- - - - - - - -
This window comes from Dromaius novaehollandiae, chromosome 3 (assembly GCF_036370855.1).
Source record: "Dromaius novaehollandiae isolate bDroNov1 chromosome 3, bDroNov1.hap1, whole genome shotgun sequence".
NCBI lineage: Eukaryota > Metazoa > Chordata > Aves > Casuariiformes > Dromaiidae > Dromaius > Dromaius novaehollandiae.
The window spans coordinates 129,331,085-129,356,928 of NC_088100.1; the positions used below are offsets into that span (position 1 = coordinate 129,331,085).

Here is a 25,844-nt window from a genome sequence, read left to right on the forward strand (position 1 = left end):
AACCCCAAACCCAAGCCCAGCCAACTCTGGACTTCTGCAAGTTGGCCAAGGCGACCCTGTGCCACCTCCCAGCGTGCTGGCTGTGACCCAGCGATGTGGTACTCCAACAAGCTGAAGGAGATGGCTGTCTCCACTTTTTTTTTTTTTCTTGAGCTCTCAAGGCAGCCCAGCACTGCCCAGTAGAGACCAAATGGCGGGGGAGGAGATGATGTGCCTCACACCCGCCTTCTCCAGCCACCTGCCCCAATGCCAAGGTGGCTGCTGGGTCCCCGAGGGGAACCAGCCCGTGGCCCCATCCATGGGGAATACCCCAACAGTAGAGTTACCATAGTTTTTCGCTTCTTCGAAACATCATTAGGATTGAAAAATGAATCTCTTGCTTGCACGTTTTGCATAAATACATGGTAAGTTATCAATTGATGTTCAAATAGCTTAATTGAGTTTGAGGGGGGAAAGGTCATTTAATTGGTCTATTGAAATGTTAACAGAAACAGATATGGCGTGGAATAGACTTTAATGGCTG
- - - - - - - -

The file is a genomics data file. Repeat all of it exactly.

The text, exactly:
This window comes from Dromaius novaehollandiae, chromosome 3 (assembly GCF_036370855.1).
Source record: "Dromaius novaehollandiae isolate bDroNov1 chromosome 3, bDroNov1.hap1, whole genome shotgun sequence".
NCBI lineage: Eukaryota > Metazoa > Chordata > Aves > Casuariiformes > Dromaiidae > Dromaius > Dromaius novaehollandiae.
The window spans coordinates 129,331,085-129,356,928 of NC_088100.1; the positions used below are offsets into that span (position 1 = coordinate 129,331,085).

Here is a 25,844-nt window from a genome sequence, read left to right on the forward strand (position 1 = left end):
AACCCCAAACCCAAGCCCAGCCAACTCTGGACTTCTGCAAGTTGGCCAAGGCGACCCTGTGCCACCTCCCAGCGTGCTGGCTGTGACCCAGCGATGTGGTACTCCAACAAGCTGAAGGAGATGGCTGTCTCCACTTTTTTTTTTTTTCTTGAGCTCTCAAGGCAGCCCAGCACTGCCCAGTAGAGACCAAATGGCGGGGGAGGAGATGATGTGCCTCACACCCGCCTTCTCCAGCCACCTGCCCCAATGCCAAGGTGGCTGCTGGGTCCCCGAGGGGAACCAGCCCGTGGCCCCATCCATGGGGAATACCCCAACAGTAGAGTTACCATAGTTTTTCGCTTCTTCGAAACATCATTAGGATTGAAAAATGAATCTCTTGCTTGCACGTTTTGCATAAATACATGGTAAGTTATCAATTGATGTTCAAATAGCTTAATTGAGTTTGAGGGGGGAAAGGTCATTTAATTGGTCTATTGAAATGTTAACAGAAACAGATATGGCGTGGAATAGACTTTAATGGCTG